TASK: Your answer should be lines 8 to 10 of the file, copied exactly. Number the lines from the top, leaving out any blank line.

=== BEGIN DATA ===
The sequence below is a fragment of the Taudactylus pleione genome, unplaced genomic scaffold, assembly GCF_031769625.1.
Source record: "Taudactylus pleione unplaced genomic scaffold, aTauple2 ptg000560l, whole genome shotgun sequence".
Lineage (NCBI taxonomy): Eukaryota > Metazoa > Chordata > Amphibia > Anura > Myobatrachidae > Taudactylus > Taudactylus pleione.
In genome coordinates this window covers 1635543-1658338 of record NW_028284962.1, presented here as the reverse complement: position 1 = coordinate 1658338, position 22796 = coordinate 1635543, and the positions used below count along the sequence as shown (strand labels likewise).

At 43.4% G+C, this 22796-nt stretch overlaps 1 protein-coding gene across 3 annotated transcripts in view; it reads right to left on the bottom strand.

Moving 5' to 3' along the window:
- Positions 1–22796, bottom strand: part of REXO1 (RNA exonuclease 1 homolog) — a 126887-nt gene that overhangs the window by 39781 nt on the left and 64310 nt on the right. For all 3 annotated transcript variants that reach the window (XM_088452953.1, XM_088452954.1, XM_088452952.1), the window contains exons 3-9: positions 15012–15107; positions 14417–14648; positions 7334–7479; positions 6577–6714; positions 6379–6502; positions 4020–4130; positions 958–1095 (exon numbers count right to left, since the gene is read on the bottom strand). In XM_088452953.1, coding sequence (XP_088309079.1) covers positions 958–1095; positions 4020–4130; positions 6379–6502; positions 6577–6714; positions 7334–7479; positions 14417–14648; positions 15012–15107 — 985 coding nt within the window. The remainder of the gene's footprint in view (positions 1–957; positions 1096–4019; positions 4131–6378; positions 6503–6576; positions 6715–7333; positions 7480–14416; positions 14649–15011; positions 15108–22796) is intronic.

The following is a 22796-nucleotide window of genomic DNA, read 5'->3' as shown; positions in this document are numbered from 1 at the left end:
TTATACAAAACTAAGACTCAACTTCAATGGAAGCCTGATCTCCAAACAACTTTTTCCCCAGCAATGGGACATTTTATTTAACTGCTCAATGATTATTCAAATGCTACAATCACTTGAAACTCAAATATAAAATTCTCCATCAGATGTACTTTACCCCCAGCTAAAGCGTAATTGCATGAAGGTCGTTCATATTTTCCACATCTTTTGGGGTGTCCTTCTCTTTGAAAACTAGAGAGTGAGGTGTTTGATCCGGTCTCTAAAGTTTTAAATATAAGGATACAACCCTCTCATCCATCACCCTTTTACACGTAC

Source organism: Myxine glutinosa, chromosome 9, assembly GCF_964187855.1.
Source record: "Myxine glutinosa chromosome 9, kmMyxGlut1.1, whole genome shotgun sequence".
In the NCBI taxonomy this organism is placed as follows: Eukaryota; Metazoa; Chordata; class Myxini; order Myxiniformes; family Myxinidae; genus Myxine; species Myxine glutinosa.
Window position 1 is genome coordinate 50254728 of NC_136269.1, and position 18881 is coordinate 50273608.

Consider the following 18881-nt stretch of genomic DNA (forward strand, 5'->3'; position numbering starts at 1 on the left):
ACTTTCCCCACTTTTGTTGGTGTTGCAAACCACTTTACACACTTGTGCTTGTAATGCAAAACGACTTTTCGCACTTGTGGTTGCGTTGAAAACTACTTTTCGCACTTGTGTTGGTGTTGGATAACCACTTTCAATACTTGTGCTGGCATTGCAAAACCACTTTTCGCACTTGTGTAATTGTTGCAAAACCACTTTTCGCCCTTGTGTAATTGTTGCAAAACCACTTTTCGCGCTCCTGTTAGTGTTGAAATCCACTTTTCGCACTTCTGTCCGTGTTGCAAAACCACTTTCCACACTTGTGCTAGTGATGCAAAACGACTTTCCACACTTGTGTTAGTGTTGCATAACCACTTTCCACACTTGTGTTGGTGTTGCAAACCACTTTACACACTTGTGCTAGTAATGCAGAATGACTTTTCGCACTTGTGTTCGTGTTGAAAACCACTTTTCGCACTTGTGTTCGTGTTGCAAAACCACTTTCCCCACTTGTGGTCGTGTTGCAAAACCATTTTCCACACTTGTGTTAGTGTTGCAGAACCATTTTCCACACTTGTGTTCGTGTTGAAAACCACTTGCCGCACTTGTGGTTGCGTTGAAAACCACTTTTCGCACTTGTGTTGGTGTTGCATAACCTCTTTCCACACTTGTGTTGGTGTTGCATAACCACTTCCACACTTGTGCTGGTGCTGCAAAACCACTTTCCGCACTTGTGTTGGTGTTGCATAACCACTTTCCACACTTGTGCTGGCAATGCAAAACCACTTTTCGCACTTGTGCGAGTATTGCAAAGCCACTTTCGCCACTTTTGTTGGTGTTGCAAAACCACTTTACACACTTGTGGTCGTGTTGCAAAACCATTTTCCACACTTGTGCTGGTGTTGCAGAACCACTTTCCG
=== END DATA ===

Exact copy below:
The following is a 22796-nucleotide window of genomic DNA, read 5'->3' as shown; positions in this document are numbered from 1 at the left end:
TTATACAAAACTAAGACTCAACTTCAATGGAAGCCTGATCTCCAAACAACTTTTTCCCCAGCAATGGGACATTTTATTTAACTGCTCAATGATTATTCAAATGCTACAATCACTTGAAACTCAAATATAAAATTCTCCATCAGATGTACTTTACCCCCAGCTAAAGCGTAATTGCATGAAGGTCGTTCATATTTTCCACATCTTTTGGGGTGTCCTTCTCTTTGAAAACTAGAGAGTGAGGTGTTTGATCCGGTCTCTAAAGTTTTAAATATAAGGATACAACCCTCTCATCCATCACCCTTTTACACGTAC

Source organism: Myxine glutinosa, chromosome 9, assembly GCF_964187855.1.